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The Other "Librarian": Work Identity of Library Paraprofessionals from Preparation to Practice

  • Author / Creator
    Erickson, Norene
  • The information age has had a significant impact on the traditional, collections- oriented work that defined libraries’ purpose for centuries. The library has become a vibrant, socially-focused place of learning, digital technology, and community. Library paraprofessional duties are shifting from skills-based, technical roles and growing in scope and complexity, assuming tasks that traditionally have been performed by professional librarians. Previous research has reported that this crossover of roles and blurring of responsibilities creates tension and role ambiguity between librarians and paraprofessionals. As libraries have been transformed, current research has not explored the potential subsequent role changes for paraprofessionals and how this has affected their work identity; or, their sense of belonging, purpose, and value in the library workplace. This collective case study examined the perceptions of work identity for practicing paraprofessionals in school, academic, and public libraries. The following research question guided this study: In what ways are library paraprofessionals’ work identities formed? Specifically, (1) How do post-secondary programs that educate students to be library paraprofessionals shape their work identity? (2) How do relationships within a work context shape work identity in library paraprofessionals? (3) How do roles and responsibilities of library paraprofessionals shape their work identities? Work identity concepts were used in conjunction with, and under the framework of, social identity theory. The social identity approach explains the meanings associated with group membership, group behaviour, and intergroup relations that have emotional and value significance to the individual. Data were gathered through 26 semi-structured interviews with library paraprofessionals in school, academic, and public libraries across central Alberta. The data was analyzed by identifying prominent themes from their descriptions of their experiences at work. These themes were discussed within the broad categories that make up work identity: personal influences, work relationships, and work activities. This study provides evidence that library paraprofessionals have a relatively stable work identity with a positive sense of purpose and belonging at work. However, certain long-standing job hierarchies, historical perceptions of the role of the paraprofessional, and structural workplace limitations inhibit a full realization of some paraprofessionals’ potential. Library paraprofessionals, if mindful of all the things that can impact work identity, can make decisions on behaviour, actions and attitude that can help to heighten their sense of self and ultimately, feel good about the work they are doing. This study has implications for post-secondary education in recruitment practices and in informing curriculum in paraprofessional programs. It may help to build greater awareness and insight into the work identity of a library paraprofessional that may in turn help both library workers and researchers to work towards better clarity surrounding this career and those who choose this career path. This study may help those in the library workplace become better aware of the needs of all workers in libraries, in particular library paraprofessionals, and may help library paraprofessionals to answer the question, “who am I at work?” with self-assurance and with pride in their contributions. The results of this study may prompt conversation about library workplace culture and relationships, with the ultimate desire that library staff, regardless of position, feel valued and fulfilled in their work.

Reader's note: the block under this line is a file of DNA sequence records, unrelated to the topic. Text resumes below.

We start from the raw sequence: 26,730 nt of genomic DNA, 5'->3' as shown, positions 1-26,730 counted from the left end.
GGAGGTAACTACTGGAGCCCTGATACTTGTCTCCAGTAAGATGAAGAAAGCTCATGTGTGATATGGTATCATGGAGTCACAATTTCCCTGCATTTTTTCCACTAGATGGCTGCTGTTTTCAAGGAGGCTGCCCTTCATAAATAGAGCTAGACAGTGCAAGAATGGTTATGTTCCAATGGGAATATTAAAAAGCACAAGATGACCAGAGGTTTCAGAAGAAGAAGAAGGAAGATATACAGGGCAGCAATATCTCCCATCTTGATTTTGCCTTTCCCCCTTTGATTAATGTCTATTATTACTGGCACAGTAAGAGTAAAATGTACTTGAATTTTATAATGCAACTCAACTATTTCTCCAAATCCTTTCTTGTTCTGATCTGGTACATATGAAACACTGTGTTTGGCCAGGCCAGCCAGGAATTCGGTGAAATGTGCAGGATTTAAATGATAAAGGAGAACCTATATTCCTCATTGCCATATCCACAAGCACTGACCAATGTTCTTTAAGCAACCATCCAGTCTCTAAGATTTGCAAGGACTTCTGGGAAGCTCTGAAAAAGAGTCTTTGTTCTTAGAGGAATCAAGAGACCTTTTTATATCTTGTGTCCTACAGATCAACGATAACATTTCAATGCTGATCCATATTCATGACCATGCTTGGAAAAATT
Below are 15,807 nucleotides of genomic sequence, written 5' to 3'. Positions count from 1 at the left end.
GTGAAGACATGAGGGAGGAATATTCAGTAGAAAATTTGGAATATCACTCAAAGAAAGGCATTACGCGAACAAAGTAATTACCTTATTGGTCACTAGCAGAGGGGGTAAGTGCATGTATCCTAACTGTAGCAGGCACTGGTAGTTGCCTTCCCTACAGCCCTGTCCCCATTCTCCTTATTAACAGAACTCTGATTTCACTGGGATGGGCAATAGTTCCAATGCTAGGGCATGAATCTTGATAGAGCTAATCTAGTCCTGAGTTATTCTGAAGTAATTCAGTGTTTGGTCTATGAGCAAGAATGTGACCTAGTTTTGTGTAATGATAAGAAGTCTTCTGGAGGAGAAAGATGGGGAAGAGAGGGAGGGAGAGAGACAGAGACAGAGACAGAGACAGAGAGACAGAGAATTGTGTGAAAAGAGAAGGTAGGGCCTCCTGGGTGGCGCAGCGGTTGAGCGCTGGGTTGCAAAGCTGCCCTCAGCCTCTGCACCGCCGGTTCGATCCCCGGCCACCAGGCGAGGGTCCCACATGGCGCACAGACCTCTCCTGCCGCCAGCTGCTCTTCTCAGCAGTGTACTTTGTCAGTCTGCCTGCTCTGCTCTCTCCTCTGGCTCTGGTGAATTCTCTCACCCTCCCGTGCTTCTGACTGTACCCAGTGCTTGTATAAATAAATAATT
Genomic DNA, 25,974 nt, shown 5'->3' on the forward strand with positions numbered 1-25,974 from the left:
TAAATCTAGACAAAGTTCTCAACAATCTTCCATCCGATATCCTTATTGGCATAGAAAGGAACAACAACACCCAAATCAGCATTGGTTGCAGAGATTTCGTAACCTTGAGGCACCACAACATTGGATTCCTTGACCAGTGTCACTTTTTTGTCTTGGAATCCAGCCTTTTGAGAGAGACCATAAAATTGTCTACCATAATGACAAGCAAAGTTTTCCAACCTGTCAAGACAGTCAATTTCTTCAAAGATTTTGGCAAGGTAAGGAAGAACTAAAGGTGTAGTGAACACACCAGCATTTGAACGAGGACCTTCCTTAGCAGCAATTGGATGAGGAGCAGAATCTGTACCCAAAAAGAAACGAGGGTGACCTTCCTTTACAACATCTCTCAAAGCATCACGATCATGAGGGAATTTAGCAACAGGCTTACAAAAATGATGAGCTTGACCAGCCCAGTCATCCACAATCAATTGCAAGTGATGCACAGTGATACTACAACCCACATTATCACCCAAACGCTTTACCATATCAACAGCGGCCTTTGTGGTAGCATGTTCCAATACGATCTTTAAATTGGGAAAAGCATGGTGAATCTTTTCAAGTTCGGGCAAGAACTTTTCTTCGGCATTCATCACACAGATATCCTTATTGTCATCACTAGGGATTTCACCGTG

• Subjects / Keywords
  • Graduation date
    Fall 2018
  • Type of Item
    Thesis
  • Degree
    Doctor of Philosophy
  • DOI
    https://doi.org/10.7939/R38W38J4V
  • License
    Permission is hereby granted to the University of Alberta Libraries to reproduce single copies of this thesis and to lend or sell such copies for private, scholarly or scientific research purposes only. Where the thesis is converted to, or otherwise made available in digital form, the University of Alberta will advise potential users of the thesis of these terms. The author reserves all other publication and other rights in association with the copyright in the thesis and, except as herein before provided, neither the thesis nor any substantial portion thereof may be printed or otherwise reproduced in any material form whatsoever without the author's prior written permission.